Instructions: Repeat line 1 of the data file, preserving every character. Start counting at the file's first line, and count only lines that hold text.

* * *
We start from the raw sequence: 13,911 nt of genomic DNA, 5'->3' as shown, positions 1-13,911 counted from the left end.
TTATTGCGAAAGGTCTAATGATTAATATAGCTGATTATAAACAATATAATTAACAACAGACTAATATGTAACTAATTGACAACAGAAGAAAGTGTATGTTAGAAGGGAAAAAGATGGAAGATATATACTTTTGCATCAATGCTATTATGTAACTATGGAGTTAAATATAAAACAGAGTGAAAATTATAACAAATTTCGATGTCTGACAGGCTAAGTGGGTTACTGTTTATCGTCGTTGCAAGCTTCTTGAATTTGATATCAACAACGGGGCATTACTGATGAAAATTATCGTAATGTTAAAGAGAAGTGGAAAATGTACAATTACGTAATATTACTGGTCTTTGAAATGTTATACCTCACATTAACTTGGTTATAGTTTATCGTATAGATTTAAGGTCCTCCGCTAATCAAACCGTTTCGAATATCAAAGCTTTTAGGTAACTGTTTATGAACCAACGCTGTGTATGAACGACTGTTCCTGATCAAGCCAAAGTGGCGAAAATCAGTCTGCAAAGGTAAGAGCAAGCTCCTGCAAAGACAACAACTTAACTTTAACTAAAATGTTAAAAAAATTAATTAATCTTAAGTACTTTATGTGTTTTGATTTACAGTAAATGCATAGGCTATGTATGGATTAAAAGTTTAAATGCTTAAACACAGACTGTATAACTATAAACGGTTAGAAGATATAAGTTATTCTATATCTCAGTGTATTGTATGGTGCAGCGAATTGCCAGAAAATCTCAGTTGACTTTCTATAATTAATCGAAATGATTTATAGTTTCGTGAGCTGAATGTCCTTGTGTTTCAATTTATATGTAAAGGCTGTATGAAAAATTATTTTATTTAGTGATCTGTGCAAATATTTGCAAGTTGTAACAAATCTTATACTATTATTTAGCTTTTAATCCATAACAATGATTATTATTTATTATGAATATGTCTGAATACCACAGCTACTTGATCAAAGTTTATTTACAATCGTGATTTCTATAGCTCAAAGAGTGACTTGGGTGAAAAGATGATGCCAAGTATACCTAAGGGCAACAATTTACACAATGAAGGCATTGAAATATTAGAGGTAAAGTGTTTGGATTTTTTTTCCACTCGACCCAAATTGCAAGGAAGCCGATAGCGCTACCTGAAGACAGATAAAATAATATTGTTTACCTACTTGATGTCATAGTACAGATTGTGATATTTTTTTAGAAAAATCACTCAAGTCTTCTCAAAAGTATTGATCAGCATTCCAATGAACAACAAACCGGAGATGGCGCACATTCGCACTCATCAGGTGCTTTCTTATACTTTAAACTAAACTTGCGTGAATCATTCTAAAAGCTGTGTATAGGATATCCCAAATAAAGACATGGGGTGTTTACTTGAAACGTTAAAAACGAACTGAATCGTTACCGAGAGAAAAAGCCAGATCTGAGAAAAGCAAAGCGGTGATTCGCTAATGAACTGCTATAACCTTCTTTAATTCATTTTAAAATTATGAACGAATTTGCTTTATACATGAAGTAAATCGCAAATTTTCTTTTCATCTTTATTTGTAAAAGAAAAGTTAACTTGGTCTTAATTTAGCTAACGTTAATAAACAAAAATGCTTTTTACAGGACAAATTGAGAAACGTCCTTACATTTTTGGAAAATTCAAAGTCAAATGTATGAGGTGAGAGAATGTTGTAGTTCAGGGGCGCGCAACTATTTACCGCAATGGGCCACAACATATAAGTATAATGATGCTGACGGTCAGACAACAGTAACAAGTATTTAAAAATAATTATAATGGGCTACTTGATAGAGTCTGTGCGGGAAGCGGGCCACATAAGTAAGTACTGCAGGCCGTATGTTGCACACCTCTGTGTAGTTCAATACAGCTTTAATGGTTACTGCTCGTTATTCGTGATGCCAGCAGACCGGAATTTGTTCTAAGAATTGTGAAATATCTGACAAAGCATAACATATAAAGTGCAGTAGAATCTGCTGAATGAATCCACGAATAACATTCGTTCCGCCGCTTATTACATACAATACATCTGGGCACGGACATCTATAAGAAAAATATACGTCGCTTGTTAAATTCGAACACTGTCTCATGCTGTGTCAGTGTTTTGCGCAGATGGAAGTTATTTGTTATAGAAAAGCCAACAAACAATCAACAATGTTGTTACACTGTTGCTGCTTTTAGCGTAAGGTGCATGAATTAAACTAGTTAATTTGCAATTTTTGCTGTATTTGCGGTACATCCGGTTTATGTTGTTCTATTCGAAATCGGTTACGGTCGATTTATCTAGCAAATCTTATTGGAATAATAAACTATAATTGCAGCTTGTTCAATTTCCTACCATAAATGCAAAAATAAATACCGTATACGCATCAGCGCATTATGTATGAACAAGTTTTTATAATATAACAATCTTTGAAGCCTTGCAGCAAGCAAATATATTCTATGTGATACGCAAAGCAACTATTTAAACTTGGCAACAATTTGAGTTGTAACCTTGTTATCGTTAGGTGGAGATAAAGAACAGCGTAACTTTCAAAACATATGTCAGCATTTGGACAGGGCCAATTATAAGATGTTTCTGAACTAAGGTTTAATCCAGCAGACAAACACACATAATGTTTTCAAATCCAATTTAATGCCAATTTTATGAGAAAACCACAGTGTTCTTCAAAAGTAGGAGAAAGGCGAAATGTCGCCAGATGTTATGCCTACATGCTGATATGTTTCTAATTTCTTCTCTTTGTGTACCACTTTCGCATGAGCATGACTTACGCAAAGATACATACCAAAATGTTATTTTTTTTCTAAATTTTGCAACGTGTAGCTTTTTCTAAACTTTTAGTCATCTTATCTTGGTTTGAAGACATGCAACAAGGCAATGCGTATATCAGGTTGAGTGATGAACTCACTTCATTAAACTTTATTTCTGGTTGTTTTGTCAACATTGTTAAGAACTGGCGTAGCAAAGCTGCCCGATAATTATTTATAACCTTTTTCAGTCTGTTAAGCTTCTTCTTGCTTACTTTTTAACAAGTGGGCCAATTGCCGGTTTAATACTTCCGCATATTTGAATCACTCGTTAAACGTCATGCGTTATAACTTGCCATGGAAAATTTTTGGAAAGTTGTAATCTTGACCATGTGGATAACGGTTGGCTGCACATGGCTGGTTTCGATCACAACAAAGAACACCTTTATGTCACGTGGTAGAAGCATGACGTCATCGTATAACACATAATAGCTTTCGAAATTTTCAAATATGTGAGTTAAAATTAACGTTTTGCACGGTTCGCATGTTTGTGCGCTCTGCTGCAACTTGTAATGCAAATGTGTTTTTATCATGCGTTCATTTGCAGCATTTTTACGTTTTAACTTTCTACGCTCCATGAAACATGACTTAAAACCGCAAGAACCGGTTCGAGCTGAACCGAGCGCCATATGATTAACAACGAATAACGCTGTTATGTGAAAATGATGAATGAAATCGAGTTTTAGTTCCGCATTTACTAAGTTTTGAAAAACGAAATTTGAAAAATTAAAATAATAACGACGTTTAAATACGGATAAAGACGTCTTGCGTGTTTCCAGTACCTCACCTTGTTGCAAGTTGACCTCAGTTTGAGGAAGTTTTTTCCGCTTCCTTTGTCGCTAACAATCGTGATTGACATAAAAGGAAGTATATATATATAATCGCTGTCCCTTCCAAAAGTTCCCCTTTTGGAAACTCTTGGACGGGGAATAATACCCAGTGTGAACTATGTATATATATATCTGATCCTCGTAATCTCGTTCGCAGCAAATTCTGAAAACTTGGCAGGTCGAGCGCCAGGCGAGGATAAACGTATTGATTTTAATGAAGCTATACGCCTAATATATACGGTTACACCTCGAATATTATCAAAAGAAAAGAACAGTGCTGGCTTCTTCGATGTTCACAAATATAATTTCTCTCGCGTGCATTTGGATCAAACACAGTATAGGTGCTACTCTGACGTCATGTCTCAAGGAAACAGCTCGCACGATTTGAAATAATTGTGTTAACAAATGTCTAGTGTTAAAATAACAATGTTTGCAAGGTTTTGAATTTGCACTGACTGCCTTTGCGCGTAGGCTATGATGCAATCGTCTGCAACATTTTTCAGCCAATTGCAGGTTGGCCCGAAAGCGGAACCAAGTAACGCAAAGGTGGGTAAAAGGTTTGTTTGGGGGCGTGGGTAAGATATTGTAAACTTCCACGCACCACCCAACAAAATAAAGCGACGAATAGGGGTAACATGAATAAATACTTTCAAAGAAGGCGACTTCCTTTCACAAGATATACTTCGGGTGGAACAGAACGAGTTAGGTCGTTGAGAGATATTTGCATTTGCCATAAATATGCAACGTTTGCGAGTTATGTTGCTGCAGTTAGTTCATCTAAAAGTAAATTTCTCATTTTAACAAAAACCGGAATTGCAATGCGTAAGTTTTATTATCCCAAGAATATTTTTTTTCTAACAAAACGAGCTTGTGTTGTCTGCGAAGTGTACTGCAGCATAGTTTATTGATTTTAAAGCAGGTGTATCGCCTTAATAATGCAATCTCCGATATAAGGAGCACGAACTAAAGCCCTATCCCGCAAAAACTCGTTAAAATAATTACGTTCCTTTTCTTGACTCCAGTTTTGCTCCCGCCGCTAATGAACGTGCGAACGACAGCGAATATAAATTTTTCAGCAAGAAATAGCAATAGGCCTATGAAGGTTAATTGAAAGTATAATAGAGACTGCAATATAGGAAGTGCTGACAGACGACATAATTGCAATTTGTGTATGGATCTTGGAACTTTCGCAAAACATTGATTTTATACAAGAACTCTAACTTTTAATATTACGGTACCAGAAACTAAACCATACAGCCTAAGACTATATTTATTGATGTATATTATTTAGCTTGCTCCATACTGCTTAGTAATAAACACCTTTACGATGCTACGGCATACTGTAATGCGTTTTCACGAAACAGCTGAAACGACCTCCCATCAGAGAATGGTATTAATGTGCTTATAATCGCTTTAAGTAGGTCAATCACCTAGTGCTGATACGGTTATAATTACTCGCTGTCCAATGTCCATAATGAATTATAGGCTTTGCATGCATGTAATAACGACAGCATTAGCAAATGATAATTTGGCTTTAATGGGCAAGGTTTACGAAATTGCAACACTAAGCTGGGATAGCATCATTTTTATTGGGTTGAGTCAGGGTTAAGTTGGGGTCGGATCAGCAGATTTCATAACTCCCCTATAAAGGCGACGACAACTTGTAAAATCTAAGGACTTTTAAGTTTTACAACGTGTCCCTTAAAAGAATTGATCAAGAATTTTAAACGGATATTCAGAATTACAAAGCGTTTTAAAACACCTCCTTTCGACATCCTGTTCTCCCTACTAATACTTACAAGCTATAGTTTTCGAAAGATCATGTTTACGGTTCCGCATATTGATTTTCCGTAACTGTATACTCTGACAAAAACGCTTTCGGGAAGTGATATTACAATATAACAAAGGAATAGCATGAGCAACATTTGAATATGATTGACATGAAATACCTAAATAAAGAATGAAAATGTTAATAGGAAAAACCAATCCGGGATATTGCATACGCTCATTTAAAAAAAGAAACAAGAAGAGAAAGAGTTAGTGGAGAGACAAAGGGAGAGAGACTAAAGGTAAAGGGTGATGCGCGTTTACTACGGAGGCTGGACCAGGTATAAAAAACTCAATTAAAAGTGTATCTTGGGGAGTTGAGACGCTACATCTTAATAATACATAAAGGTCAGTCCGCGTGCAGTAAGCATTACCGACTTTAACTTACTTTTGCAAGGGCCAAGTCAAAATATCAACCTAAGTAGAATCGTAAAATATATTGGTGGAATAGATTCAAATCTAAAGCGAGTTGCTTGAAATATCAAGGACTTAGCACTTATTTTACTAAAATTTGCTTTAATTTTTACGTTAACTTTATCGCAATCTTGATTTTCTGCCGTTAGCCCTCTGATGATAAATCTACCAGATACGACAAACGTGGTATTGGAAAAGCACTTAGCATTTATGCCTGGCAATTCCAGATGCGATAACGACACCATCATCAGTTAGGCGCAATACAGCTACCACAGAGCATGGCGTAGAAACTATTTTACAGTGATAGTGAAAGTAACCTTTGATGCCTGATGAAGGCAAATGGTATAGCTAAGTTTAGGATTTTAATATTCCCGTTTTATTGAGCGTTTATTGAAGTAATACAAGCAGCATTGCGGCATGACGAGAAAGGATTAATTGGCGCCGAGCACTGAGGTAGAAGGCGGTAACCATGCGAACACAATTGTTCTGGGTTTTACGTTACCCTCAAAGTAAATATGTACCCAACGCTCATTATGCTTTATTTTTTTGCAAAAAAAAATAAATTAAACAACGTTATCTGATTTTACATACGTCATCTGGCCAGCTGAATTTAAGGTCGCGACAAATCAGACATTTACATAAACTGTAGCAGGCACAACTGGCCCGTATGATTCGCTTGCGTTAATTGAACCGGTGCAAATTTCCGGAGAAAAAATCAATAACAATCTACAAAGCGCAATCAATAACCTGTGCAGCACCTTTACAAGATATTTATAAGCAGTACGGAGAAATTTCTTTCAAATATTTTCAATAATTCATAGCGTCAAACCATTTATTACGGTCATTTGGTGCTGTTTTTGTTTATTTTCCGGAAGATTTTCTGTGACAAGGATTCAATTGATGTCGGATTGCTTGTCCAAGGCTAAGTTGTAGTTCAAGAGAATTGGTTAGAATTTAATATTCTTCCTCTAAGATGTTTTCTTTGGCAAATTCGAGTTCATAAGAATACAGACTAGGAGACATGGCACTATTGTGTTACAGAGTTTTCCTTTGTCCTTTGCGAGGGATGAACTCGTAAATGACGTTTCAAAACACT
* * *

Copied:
We start from the raw sequence: 13,911 nt of genomic DNA, 5'->3' as shown, positions 1-13,911 counted from the left end.